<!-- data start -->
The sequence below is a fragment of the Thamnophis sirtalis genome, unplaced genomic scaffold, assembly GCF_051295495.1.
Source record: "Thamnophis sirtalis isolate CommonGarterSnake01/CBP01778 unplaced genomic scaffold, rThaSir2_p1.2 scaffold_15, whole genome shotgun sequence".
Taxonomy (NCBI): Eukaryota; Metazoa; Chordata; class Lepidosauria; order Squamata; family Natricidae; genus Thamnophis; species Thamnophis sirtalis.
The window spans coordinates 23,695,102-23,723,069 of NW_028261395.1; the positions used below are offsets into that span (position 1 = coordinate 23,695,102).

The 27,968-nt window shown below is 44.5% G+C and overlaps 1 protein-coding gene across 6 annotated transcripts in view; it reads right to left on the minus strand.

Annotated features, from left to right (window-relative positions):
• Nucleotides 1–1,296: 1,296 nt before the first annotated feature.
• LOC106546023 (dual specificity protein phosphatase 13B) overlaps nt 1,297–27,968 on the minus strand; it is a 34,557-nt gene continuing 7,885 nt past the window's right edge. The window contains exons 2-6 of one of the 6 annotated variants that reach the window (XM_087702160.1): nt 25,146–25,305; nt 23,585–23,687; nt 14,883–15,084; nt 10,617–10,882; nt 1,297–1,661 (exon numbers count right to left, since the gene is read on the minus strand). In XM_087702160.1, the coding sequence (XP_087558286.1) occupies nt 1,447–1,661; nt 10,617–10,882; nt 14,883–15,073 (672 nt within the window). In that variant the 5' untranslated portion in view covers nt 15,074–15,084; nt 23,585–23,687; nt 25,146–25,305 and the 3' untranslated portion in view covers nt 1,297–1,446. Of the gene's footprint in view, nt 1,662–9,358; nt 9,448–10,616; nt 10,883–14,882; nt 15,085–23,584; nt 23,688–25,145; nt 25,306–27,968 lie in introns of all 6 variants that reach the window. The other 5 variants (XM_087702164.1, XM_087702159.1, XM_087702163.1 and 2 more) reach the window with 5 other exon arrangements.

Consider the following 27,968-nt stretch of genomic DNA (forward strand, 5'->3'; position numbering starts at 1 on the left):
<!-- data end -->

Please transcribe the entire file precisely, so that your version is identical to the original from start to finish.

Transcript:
The sequence below is a fragment of the Thamnophis sirtalis genome, unplaced genomic scaffold, assembly GCF_051295495.1.
Source record: "Thamnophis sirtalis isolate CommonGarterSnake01/CBP01778 unplaced genomic scaffold, rThaSir2_p1.2 scaffold_15, whole genome shotgun sequence".
Taxonomy (NCBI): Eukaryota; Metazoa; Chordata; class Lepidosauria; order Squamata; family Natricidae; genus Thamnophis; species Thamnophis sirtalis.
The window spans coordinates 23,695,102-23,723,069 of NW_028261395.1; the positions used below are offsets into that span (position 1 = coordinate 23,695,102).

The 27,968-nt window shown below is 44.5% G+C and overlaps 1 protein-coding gene across 6 annotated transcripts in view; it reads right to left on the minus strand.

Annotated features, from left to right (window-relative positions):
• Nucleotides 1–1,296: 1,296 nt before the first annotated feature.
• LOC106546023 (dual specificity protein phosphatase 13B) overlaps nt 1,297–27,968 on the minus strand; it is a 34,557-nt gene continuing 7,885 nt past the window's right edge. The window contains exons 2-6 of one of the 6 annotated variants that reach the window (XM_087702160.1): nt 25,146–25,305; nt 23,585–23,687; nt 14,883–15,084; nt 10,617–10,882; nt 1,297–1,661 (exon numbers count right to left, since the gene is read on the minus strand). In XM_087702160.1, the coding sequence (XP_087558286.1) occupies nt 1,447–1,661; nt 10,617–10,882; nt 14,883–15,073 (672 nt within the window). In that variant the 5' untranslated portion in view covers nt 15,074–15,084; nt 23,585–23,687; nt 25,146–25,305 and the 3' untranslated portion in view covers nt 1,297–1,446. Of the gene's footprint in view, nt 1,662–9,358; nt 9,448–10,616; nt 10,883–14,882; nt 15,085–23,584; nt 23,688–25,145; nt 25,306–27,968 lie in introns of all 6 variants that reach the window. The other 5 variants (XM_087702164.1, XM_087702159.1, XM_087702163.1 and 2 more) reach the window with 5 other exon arrangements.

Consider the following 27,968-nt stretch of genomic DNA (forward strand, 5'->3'; position numbering starts at 1 on the left):